‘Are you an LGBT ally?’- US bank under fire over survey

One of the largest banks in the US has come under fire for reportedly asking all its employees in a survey if they are an “ally” to the LGBT community.

An unnamed employee at JP Morgan Chase raised serious concerns that his future at the company depended on his answer, and gave details of the survey to Professor Robert George of Princeton University.

Questions in the yearly survey included asking each worker if they are a “member of the LGBT community”, and if they are an “ally of the LGBT community, but not personally identifying as LGBT”.


The employee said: “The worry among many of us is that those who didn’t select that poorly placed, irrelevant option will be placed on the ‘you can fire these people first’ list”.

Prof George, who is the head of the International Commission on Religious Freedom, shared news of the survey on his law blog “Mirror of Justice”.

He commented: “The message to all employees is perfectly clear: You are expected to fall into line with the approved and required thinking. Nothing short of assent is acceptable. Silent dissent will no longer be permitted.”


He has revealed that a second employee confirmed that the JP Morgan Chase survey did include the controversial questions.

Brian Brown, President of the National Organization for Marriage (NOM), also criticised the survey.

Referring to Brendan Eich, who was forced out of his position as CEO at Mozilla over his support for traditional marriage, Brown said: “Now there is powerful new evidence that the tactics of intimidation have spread to one of the country’s largest financial institutions, JP Morgan Chase.”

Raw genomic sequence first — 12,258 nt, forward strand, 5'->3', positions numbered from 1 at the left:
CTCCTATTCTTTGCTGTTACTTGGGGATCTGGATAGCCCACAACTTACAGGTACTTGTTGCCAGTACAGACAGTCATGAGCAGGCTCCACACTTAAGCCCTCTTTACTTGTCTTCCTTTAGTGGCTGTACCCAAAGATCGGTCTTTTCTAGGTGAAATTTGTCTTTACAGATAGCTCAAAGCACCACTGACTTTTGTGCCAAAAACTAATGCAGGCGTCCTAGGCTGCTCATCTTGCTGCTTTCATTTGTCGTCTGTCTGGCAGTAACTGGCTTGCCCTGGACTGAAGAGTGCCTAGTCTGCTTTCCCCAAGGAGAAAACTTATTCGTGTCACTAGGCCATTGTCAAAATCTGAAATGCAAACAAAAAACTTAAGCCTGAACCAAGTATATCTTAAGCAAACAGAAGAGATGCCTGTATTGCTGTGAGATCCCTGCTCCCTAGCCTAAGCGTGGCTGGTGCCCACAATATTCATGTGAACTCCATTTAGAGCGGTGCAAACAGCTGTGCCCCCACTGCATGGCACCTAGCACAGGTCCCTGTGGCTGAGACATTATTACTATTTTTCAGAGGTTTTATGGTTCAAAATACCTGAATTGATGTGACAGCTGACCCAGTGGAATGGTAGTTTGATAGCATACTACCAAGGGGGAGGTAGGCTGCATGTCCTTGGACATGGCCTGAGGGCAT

He added that, “this new development at Chase of actively inquiring of every employee whether they support the LGBT community is an egregious invasion of privacy, one that has the potential to be used to punish and intimidate those who refuse to answer the question in the politically-approved way”.

The annual JP Morgan Chase survey is distributed internally to employees in order to gauge work satisfaction.

The company told one news website that it refuses to comment on internal surveys.


In April this year, the CEO of Mozilla, which operates the internet browser Firefox, stepped down after being criticised for supporting traditional marriage.

Brendan Eich, who co-founded Mozilla and created the JavaScript computer language, had been in the post for less than two weeks.

He had previously given around £600 to a Californian campaign to support marriage between one man and one woman.

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